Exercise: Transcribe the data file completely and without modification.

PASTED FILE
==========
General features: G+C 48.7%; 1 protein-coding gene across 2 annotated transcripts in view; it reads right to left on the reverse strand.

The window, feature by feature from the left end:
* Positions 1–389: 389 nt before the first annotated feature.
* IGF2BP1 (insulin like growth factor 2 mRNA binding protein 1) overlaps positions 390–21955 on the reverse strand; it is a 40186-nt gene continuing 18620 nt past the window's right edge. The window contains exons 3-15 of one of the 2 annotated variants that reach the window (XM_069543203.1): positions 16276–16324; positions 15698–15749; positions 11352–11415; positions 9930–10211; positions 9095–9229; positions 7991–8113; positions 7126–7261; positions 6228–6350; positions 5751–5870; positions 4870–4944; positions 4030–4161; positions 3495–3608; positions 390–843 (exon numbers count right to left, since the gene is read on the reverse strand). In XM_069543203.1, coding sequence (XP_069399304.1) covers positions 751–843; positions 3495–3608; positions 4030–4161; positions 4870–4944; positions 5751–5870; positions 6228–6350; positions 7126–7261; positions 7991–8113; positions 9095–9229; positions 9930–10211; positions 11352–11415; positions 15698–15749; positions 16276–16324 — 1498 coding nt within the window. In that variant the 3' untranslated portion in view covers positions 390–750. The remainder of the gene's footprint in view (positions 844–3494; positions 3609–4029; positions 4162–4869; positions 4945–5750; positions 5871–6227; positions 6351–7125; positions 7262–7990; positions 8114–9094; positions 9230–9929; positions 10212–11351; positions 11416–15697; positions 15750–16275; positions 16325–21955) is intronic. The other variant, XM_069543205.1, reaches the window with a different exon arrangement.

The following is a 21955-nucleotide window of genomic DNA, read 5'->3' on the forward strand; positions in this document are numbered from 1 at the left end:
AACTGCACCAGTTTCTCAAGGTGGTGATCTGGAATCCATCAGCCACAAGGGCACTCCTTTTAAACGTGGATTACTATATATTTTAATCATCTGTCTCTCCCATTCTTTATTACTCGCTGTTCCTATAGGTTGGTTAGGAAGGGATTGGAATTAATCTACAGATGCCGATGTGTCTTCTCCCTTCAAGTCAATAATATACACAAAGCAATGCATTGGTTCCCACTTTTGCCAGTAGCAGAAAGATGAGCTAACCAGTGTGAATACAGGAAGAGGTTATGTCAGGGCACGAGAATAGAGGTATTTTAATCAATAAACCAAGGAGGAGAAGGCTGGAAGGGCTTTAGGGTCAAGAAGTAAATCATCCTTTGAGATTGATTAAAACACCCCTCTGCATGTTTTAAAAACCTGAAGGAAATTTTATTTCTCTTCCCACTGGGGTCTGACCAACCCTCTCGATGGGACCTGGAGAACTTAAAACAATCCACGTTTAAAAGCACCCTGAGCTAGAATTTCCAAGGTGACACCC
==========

General features: G+C 48.7%; 1 protein-coding gene across 2 annotated transcripts in view; it reads right to left on the reverse strand.

The window, feature by feature from the left end:
* Positions 1–389: 389 nt before the first annotated feature.
* IGF2BP1 (insulin like growth factor 2 mRNA binding protein 1) overlaps positions 390–21955 on the reverse strand; it is a 40186-nt gene continuing 18620 nt past the window's right edge. The window contains exons 3-15 of one of the 2 annotated variants that reach the window (XM_069543203.1): positions 16276–16324; positions 15698–15749; positions 11352–11415; positions 9930–10211; positions 9095–9229; positions 7991–8113; positions 7126–7261; positions 6228–6350; positions 5751–5870; positions 4870–4944; positions 4030–4161; positions 3495–3608; positions 390–843 (exon numbers count right to left, since the gene is read on the reverse strand). In XM_069543203.1, coding sequence (XP_069399304.1) covers positions 751–843; positions 3495–3608; positions 4030–4161; positions 4870–4944; positions 5751–5870; positions 6228–6350; positions 7126–7261; positions 7991–8113; positions 9095–9229; positions 9930–10211; positions 11352–11415; positions 15698–15749; positions 16276–16324 — 1498 coding nt within the window. In that variant the 3' untranslated portion in view covers positions 390–750. The remainder of the gene's footprint in view (positions 844–3494; positions 3609–4029; positions 4162–4869; positions 4945–5750; positions 5871–6227; positions 6351–7125; positions 7262–7990; positions 8114–9094; positions 9230–9929; positions 10212–11351; positions 11416–15697; positions 15750–16275; positions 16325–21955) is intronic. The other variant, XM_069543205.1, reaches the window with a different exon arrangement.

The following is a 21955-nucleotide window of genomic DNA, read 5'->3' on the forward strand; positions in this document are numbered from 1 at the left end:
AACTGCACCAGTTTCTCAAGGTGGTGATCTGGAATCCATCAGCCACAAGGGCACTCCTTTTAAACGTGGATTACTATATATTTTAATCATCTGTCTCTCCCATTCTTTATTACTCGCTGTTCCTATAGGTTGGTTAGGAAGGGATTGGAATTAATCTACAGATGCCGATGTGTCTTCTCCCTTCAAGTCAATAATATACACAAAGCAATGCATTGGTTCCCACTTTTGCCAGTAGCAGAAAGATGAGCTAACCAGTGTGAATACAGGAAGAGGTTATGTCAGGGCACGAGAATAGAGGTATTTTAATCAATAAACCAAGGAGGAGAAGGCTGGAAGGGCTTTAGGGTCAAGAAGTAAATCATCCTTTGAGATTGATTAAAACACCCCTCTGCATGTTTTAAAAACCTGAAGGAAATTTTATTTCTCTTCCCACTGGGGTCTGACCAACCCTCTCGATGGGACCTGGAGAACTTAAAACAATCCACGTTTAAAAGCACCCTGAGCTAGAATTTCCAAGGTGACACCC